Featur Article: WON/Sea Adventure 80 Charter

WON/Sea Adventure 80 2-1/2-day charter runs hard for yellowfin and rockfish

BY BOB SEMERAU/Western Outdoor News Staff WriterPublished: Oct 16, 2019

Sea Adventure 80 is the premier sportfisher for the fall 2½-day charter hosted by Western Outdoor News each year. Continuing in the tradition of legendary service set by his father Scott, Captain Mike McDaniels has assumed the command of the 80-foot sportfisher, SA80.

Early boarding gave anglers an opportunity to stow gear, select bunks, wrangle for staterooms, and get acquainted before sign-ins got things officially underway.

SEA ADVENTURE 80 deckhand Chad Foster shows off a larger model skipjack taken by charter angler Robert McDonough.

Captain Mike gave a briefing in the galley salon, which is big enough to seat all 26 anglers comfortably, on what to expect in the coming days. Trays loaded with fresh, hot, buffalo wings helped everyone stoke up for the adventure ahead.

“Lately it’s been tough for tuna but there are yellowfin under skipjack just below the border,” explained the 32-year-old Captain. “Tonight, right after we load sardines at the bait receiver, let’s stop outside the harbor and make some mackerel before heading out to the zone,” concluded the seasoned skipper.

While loading bait, VMC hook packs and spools of Yo-Zuri fluorocarbon were handed out to each angler. Loads of raffle prizes including Daiwa tools, Rapala X-Rap and Williamson lures and more, rounded out the swag-fest. Huge spools of Daiwa J-braid and Sufix monofilament were set out for all to use respooling reels and some were empty by the end of dayone as anglers filled their reels.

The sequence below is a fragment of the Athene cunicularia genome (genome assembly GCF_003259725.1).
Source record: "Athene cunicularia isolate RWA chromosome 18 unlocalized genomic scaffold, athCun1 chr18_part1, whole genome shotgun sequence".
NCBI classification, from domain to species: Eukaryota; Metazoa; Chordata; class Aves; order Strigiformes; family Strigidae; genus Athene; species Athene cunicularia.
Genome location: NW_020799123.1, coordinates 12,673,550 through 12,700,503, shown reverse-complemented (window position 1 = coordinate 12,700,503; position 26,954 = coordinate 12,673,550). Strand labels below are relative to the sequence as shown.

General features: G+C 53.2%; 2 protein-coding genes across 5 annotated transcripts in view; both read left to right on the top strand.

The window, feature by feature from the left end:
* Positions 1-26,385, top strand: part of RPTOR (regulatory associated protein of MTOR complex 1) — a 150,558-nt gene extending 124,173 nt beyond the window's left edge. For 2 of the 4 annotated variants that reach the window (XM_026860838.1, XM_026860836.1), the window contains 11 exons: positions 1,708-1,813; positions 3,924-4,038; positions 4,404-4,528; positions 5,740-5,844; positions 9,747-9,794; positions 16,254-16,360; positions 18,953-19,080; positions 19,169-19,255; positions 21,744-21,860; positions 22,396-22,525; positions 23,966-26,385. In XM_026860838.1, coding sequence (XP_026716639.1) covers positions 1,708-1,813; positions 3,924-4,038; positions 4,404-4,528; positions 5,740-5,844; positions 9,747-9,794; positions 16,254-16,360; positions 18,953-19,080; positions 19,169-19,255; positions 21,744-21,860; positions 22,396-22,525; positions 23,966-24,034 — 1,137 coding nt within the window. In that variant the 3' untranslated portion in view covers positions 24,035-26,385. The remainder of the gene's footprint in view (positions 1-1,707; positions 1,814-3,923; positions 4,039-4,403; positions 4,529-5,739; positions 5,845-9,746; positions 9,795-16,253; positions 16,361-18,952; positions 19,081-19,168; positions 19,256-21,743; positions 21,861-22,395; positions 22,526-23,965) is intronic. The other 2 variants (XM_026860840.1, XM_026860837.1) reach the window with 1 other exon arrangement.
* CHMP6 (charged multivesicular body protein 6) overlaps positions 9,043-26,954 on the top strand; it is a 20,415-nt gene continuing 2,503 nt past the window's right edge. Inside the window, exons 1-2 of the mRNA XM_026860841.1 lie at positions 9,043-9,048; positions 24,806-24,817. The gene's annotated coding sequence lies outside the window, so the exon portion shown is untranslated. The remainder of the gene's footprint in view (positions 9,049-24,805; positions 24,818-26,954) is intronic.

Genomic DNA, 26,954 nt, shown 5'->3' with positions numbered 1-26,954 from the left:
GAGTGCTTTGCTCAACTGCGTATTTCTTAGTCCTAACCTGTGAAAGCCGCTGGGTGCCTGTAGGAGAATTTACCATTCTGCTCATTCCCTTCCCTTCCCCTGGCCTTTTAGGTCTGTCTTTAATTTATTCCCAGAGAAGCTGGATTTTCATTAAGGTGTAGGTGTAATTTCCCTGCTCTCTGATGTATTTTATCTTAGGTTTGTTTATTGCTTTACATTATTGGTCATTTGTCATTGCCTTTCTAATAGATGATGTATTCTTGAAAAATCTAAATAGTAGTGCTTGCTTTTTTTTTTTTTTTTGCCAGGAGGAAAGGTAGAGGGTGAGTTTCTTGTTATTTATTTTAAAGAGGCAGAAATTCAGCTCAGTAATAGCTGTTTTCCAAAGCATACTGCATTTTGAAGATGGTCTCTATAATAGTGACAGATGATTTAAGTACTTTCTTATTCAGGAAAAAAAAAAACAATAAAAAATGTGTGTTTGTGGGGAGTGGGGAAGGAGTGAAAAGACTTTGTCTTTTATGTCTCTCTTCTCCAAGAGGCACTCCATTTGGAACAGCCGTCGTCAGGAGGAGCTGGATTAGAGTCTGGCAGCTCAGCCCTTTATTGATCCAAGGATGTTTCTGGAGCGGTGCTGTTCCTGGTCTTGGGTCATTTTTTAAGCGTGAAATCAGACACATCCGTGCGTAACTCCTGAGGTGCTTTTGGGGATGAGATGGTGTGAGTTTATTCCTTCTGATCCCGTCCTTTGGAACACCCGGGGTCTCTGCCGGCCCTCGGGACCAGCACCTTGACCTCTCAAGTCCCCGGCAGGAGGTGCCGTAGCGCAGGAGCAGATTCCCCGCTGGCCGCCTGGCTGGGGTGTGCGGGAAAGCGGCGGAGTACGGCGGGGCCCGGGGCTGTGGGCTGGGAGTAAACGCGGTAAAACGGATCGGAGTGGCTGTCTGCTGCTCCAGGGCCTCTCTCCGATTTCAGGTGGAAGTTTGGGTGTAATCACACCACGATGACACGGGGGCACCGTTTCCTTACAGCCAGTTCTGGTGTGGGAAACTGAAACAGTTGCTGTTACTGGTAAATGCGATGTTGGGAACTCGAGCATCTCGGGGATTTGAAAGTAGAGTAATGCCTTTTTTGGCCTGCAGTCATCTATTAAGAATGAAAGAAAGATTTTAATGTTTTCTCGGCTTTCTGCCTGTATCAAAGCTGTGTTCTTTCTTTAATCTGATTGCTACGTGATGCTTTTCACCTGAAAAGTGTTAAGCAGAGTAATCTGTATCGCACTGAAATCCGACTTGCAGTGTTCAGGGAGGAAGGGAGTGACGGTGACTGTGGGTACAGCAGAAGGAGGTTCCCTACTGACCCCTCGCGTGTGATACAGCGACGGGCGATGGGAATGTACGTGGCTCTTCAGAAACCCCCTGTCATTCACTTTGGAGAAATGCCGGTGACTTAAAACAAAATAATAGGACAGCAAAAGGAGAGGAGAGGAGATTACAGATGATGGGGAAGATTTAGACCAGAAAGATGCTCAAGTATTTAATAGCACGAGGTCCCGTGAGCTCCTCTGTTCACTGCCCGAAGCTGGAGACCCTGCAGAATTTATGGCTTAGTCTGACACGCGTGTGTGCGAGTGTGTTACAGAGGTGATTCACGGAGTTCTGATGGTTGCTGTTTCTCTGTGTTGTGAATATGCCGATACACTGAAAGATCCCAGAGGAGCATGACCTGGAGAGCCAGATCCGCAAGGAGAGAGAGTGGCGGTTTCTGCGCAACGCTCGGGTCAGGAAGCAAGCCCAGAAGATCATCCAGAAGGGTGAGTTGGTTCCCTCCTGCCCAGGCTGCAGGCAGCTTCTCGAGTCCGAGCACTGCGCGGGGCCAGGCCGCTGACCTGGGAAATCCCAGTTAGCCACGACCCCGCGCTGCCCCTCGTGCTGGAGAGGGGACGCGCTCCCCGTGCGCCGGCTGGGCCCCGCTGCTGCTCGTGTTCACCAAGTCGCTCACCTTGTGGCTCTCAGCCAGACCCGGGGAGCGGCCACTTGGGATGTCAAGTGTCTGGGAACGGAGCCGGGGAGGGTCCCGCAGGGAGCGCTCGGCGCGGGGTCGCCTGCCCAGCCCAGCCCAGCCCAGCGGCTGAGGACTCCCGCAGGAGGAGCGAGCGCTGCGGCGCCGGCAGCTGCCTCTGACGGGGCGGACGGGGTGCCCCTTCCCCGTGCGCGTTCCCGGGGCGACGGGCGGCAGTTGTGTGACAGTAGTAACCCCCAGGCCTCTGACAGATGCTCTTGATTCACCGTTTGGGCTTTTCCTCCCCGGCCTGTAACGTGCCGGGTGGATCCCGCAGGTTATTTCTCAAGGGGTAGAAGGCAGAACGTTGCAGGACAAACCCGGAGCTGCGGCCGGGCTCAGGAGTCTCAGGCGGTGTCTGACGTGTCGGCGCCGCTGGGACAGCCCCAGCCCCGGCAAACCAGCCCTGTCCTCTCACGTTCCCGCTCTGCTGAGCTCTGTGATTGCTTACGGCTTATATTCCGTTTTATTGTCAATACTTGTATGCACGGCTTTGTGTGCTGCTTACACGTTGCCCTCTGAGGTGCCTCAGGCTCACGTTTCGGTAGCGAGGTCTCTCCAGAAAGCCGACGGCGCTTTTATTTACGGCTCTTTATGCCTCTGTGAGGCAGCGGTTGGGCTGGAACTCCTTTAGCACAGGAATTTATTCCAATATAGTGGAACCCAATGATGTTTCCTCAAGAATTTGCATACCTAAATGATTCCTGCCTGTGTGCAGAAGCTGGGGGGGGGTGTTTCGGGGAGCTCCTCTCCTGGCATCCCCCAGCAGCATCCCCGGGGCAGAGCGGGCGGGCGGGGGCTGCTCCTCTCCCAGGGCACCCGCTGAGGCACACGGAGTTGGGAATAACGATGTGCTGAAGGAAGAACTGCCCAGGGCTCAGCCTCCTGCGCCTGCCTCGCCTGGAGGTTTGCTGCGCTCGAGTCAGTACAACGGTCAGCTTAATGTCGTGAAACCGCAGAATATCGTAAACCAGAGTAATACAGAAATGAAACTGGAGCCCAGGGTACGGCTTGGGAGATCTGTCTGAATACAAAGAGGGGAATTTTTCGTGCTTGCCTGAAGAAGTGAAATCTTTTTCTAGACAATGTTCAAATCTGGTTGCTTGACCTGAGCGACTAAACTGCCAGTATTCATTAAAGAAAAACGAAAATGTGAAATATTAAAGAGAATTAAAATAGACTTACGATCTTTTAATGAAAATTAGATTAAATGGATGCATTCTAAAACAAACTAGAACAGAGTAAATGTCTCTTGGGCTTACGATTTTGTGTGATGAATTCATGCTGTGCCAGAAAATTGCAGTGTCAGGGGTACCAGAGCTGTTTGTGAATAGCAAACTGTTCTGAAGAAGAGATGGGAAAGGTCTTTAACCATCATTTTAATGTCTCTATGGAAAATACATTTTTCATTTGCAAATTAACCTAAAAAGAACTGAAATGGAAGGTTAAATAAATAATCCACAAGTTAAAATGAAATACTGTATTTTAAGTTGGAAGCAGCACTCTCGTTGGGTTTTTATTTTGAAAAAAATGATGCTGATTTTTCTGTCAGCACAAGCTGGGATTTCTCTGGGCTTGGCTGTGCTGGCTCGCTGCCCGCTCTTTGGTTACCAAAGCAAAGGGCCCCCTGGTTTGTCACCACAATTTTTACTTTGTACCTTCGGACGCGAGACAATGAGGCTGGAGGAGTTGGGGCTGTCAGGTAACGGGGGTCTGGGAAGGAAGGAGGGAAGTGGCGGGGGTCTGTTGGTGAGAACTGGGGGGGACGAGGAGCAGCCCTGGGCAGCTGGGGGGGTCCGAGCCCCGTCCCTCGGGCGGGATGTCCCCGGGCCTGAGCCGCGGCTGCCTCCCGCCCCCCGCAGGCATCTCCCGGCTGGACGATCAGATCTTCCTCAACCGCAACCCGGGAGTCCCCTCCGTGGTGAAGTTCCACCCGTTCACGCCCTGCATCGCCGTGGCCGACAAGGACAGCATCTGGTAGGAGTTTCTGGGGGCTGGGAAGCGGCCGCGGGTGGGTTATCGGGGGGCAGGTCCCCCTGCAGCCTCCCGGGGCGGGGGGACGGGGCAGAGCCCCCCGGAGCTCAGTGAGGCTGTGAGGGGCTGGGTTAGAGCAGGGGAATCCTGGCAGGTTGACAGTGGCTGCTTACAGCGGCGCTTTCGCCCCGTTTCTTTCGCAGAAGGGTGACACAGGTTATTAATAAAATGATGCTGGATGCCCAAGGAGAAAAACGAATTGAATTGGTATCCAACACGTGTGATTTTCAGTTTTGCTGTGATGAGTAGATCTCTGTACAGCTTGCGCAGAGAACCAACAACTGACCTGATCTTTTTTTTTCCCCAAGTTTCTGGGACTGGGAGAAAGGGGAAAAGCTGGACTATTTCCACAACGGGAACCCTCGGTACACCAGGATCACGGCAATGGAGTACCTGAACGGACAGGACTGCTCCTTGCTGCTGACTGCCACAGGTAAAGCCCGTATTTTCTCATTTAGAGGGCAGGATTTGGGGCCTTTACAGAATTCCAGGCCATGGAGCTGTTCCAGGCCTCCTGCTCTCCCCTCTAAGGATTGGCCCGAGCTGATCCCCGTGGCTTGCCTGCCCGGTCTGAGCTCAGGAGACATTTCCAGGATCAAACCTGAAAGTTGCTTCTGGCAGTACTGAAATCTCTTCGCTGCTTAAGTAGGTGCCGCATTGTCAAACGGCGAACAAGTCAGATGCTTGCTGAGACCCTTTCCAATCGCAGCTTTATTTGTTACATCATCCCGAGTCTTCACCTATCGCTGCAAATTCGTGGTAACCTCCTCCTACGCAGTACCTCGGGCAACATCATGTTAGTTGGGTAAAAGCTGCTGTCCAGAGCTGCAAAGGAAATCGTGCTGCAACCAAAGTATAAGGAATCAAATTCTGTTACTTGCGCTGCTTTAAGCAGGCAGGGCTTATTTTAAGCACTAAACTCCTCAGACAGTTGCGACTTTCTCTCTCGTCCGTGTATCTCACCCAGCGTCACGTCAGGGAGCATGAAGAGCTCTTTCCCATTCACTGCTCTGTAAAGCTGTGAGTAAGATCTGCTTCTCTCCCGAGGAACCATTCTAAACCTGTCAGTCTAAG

About half of the assembled party worked the Sabiki to plug the tank, when, at near midnight, Capt. Mike called for rigs to be stowed and everyone hit the racks for a bumpy ride out to where the tuna had been found in recent days. Bait loaded, and mackerel made, SA 80 was given over to night driver, Captain Anthony Mazzoli, to take the fishing boat out to the zone, and hopefully, tuna. Old friends of WON charters, Rueben Gonzalez and Henock Bekele had come along for this trip and constantly added to the fun.

Daybreak came and the trolling lines were run out by deckhands Chad Foster, David Santos and AJ Ramirez. Seas built to a slightly rougher version of the overnight ride and winds continued to build slightly when at just past 6:30 a.m. the troll rods went off and Captain Mike threw SA80 out of gear.

The excitement of seeing the first fish of any trip come over the rails had everyone casting out fresh baits and jigs, when after a few minutes the skipper called to get moving with just the 2 troll fish, 10-pound skipjack, on the deck.

SCHOOLIE-SIZED TUNA showed in limited numbers for WON/SA80 charter, however, Robert Hildebrand managed a pair of yellowfin of his own.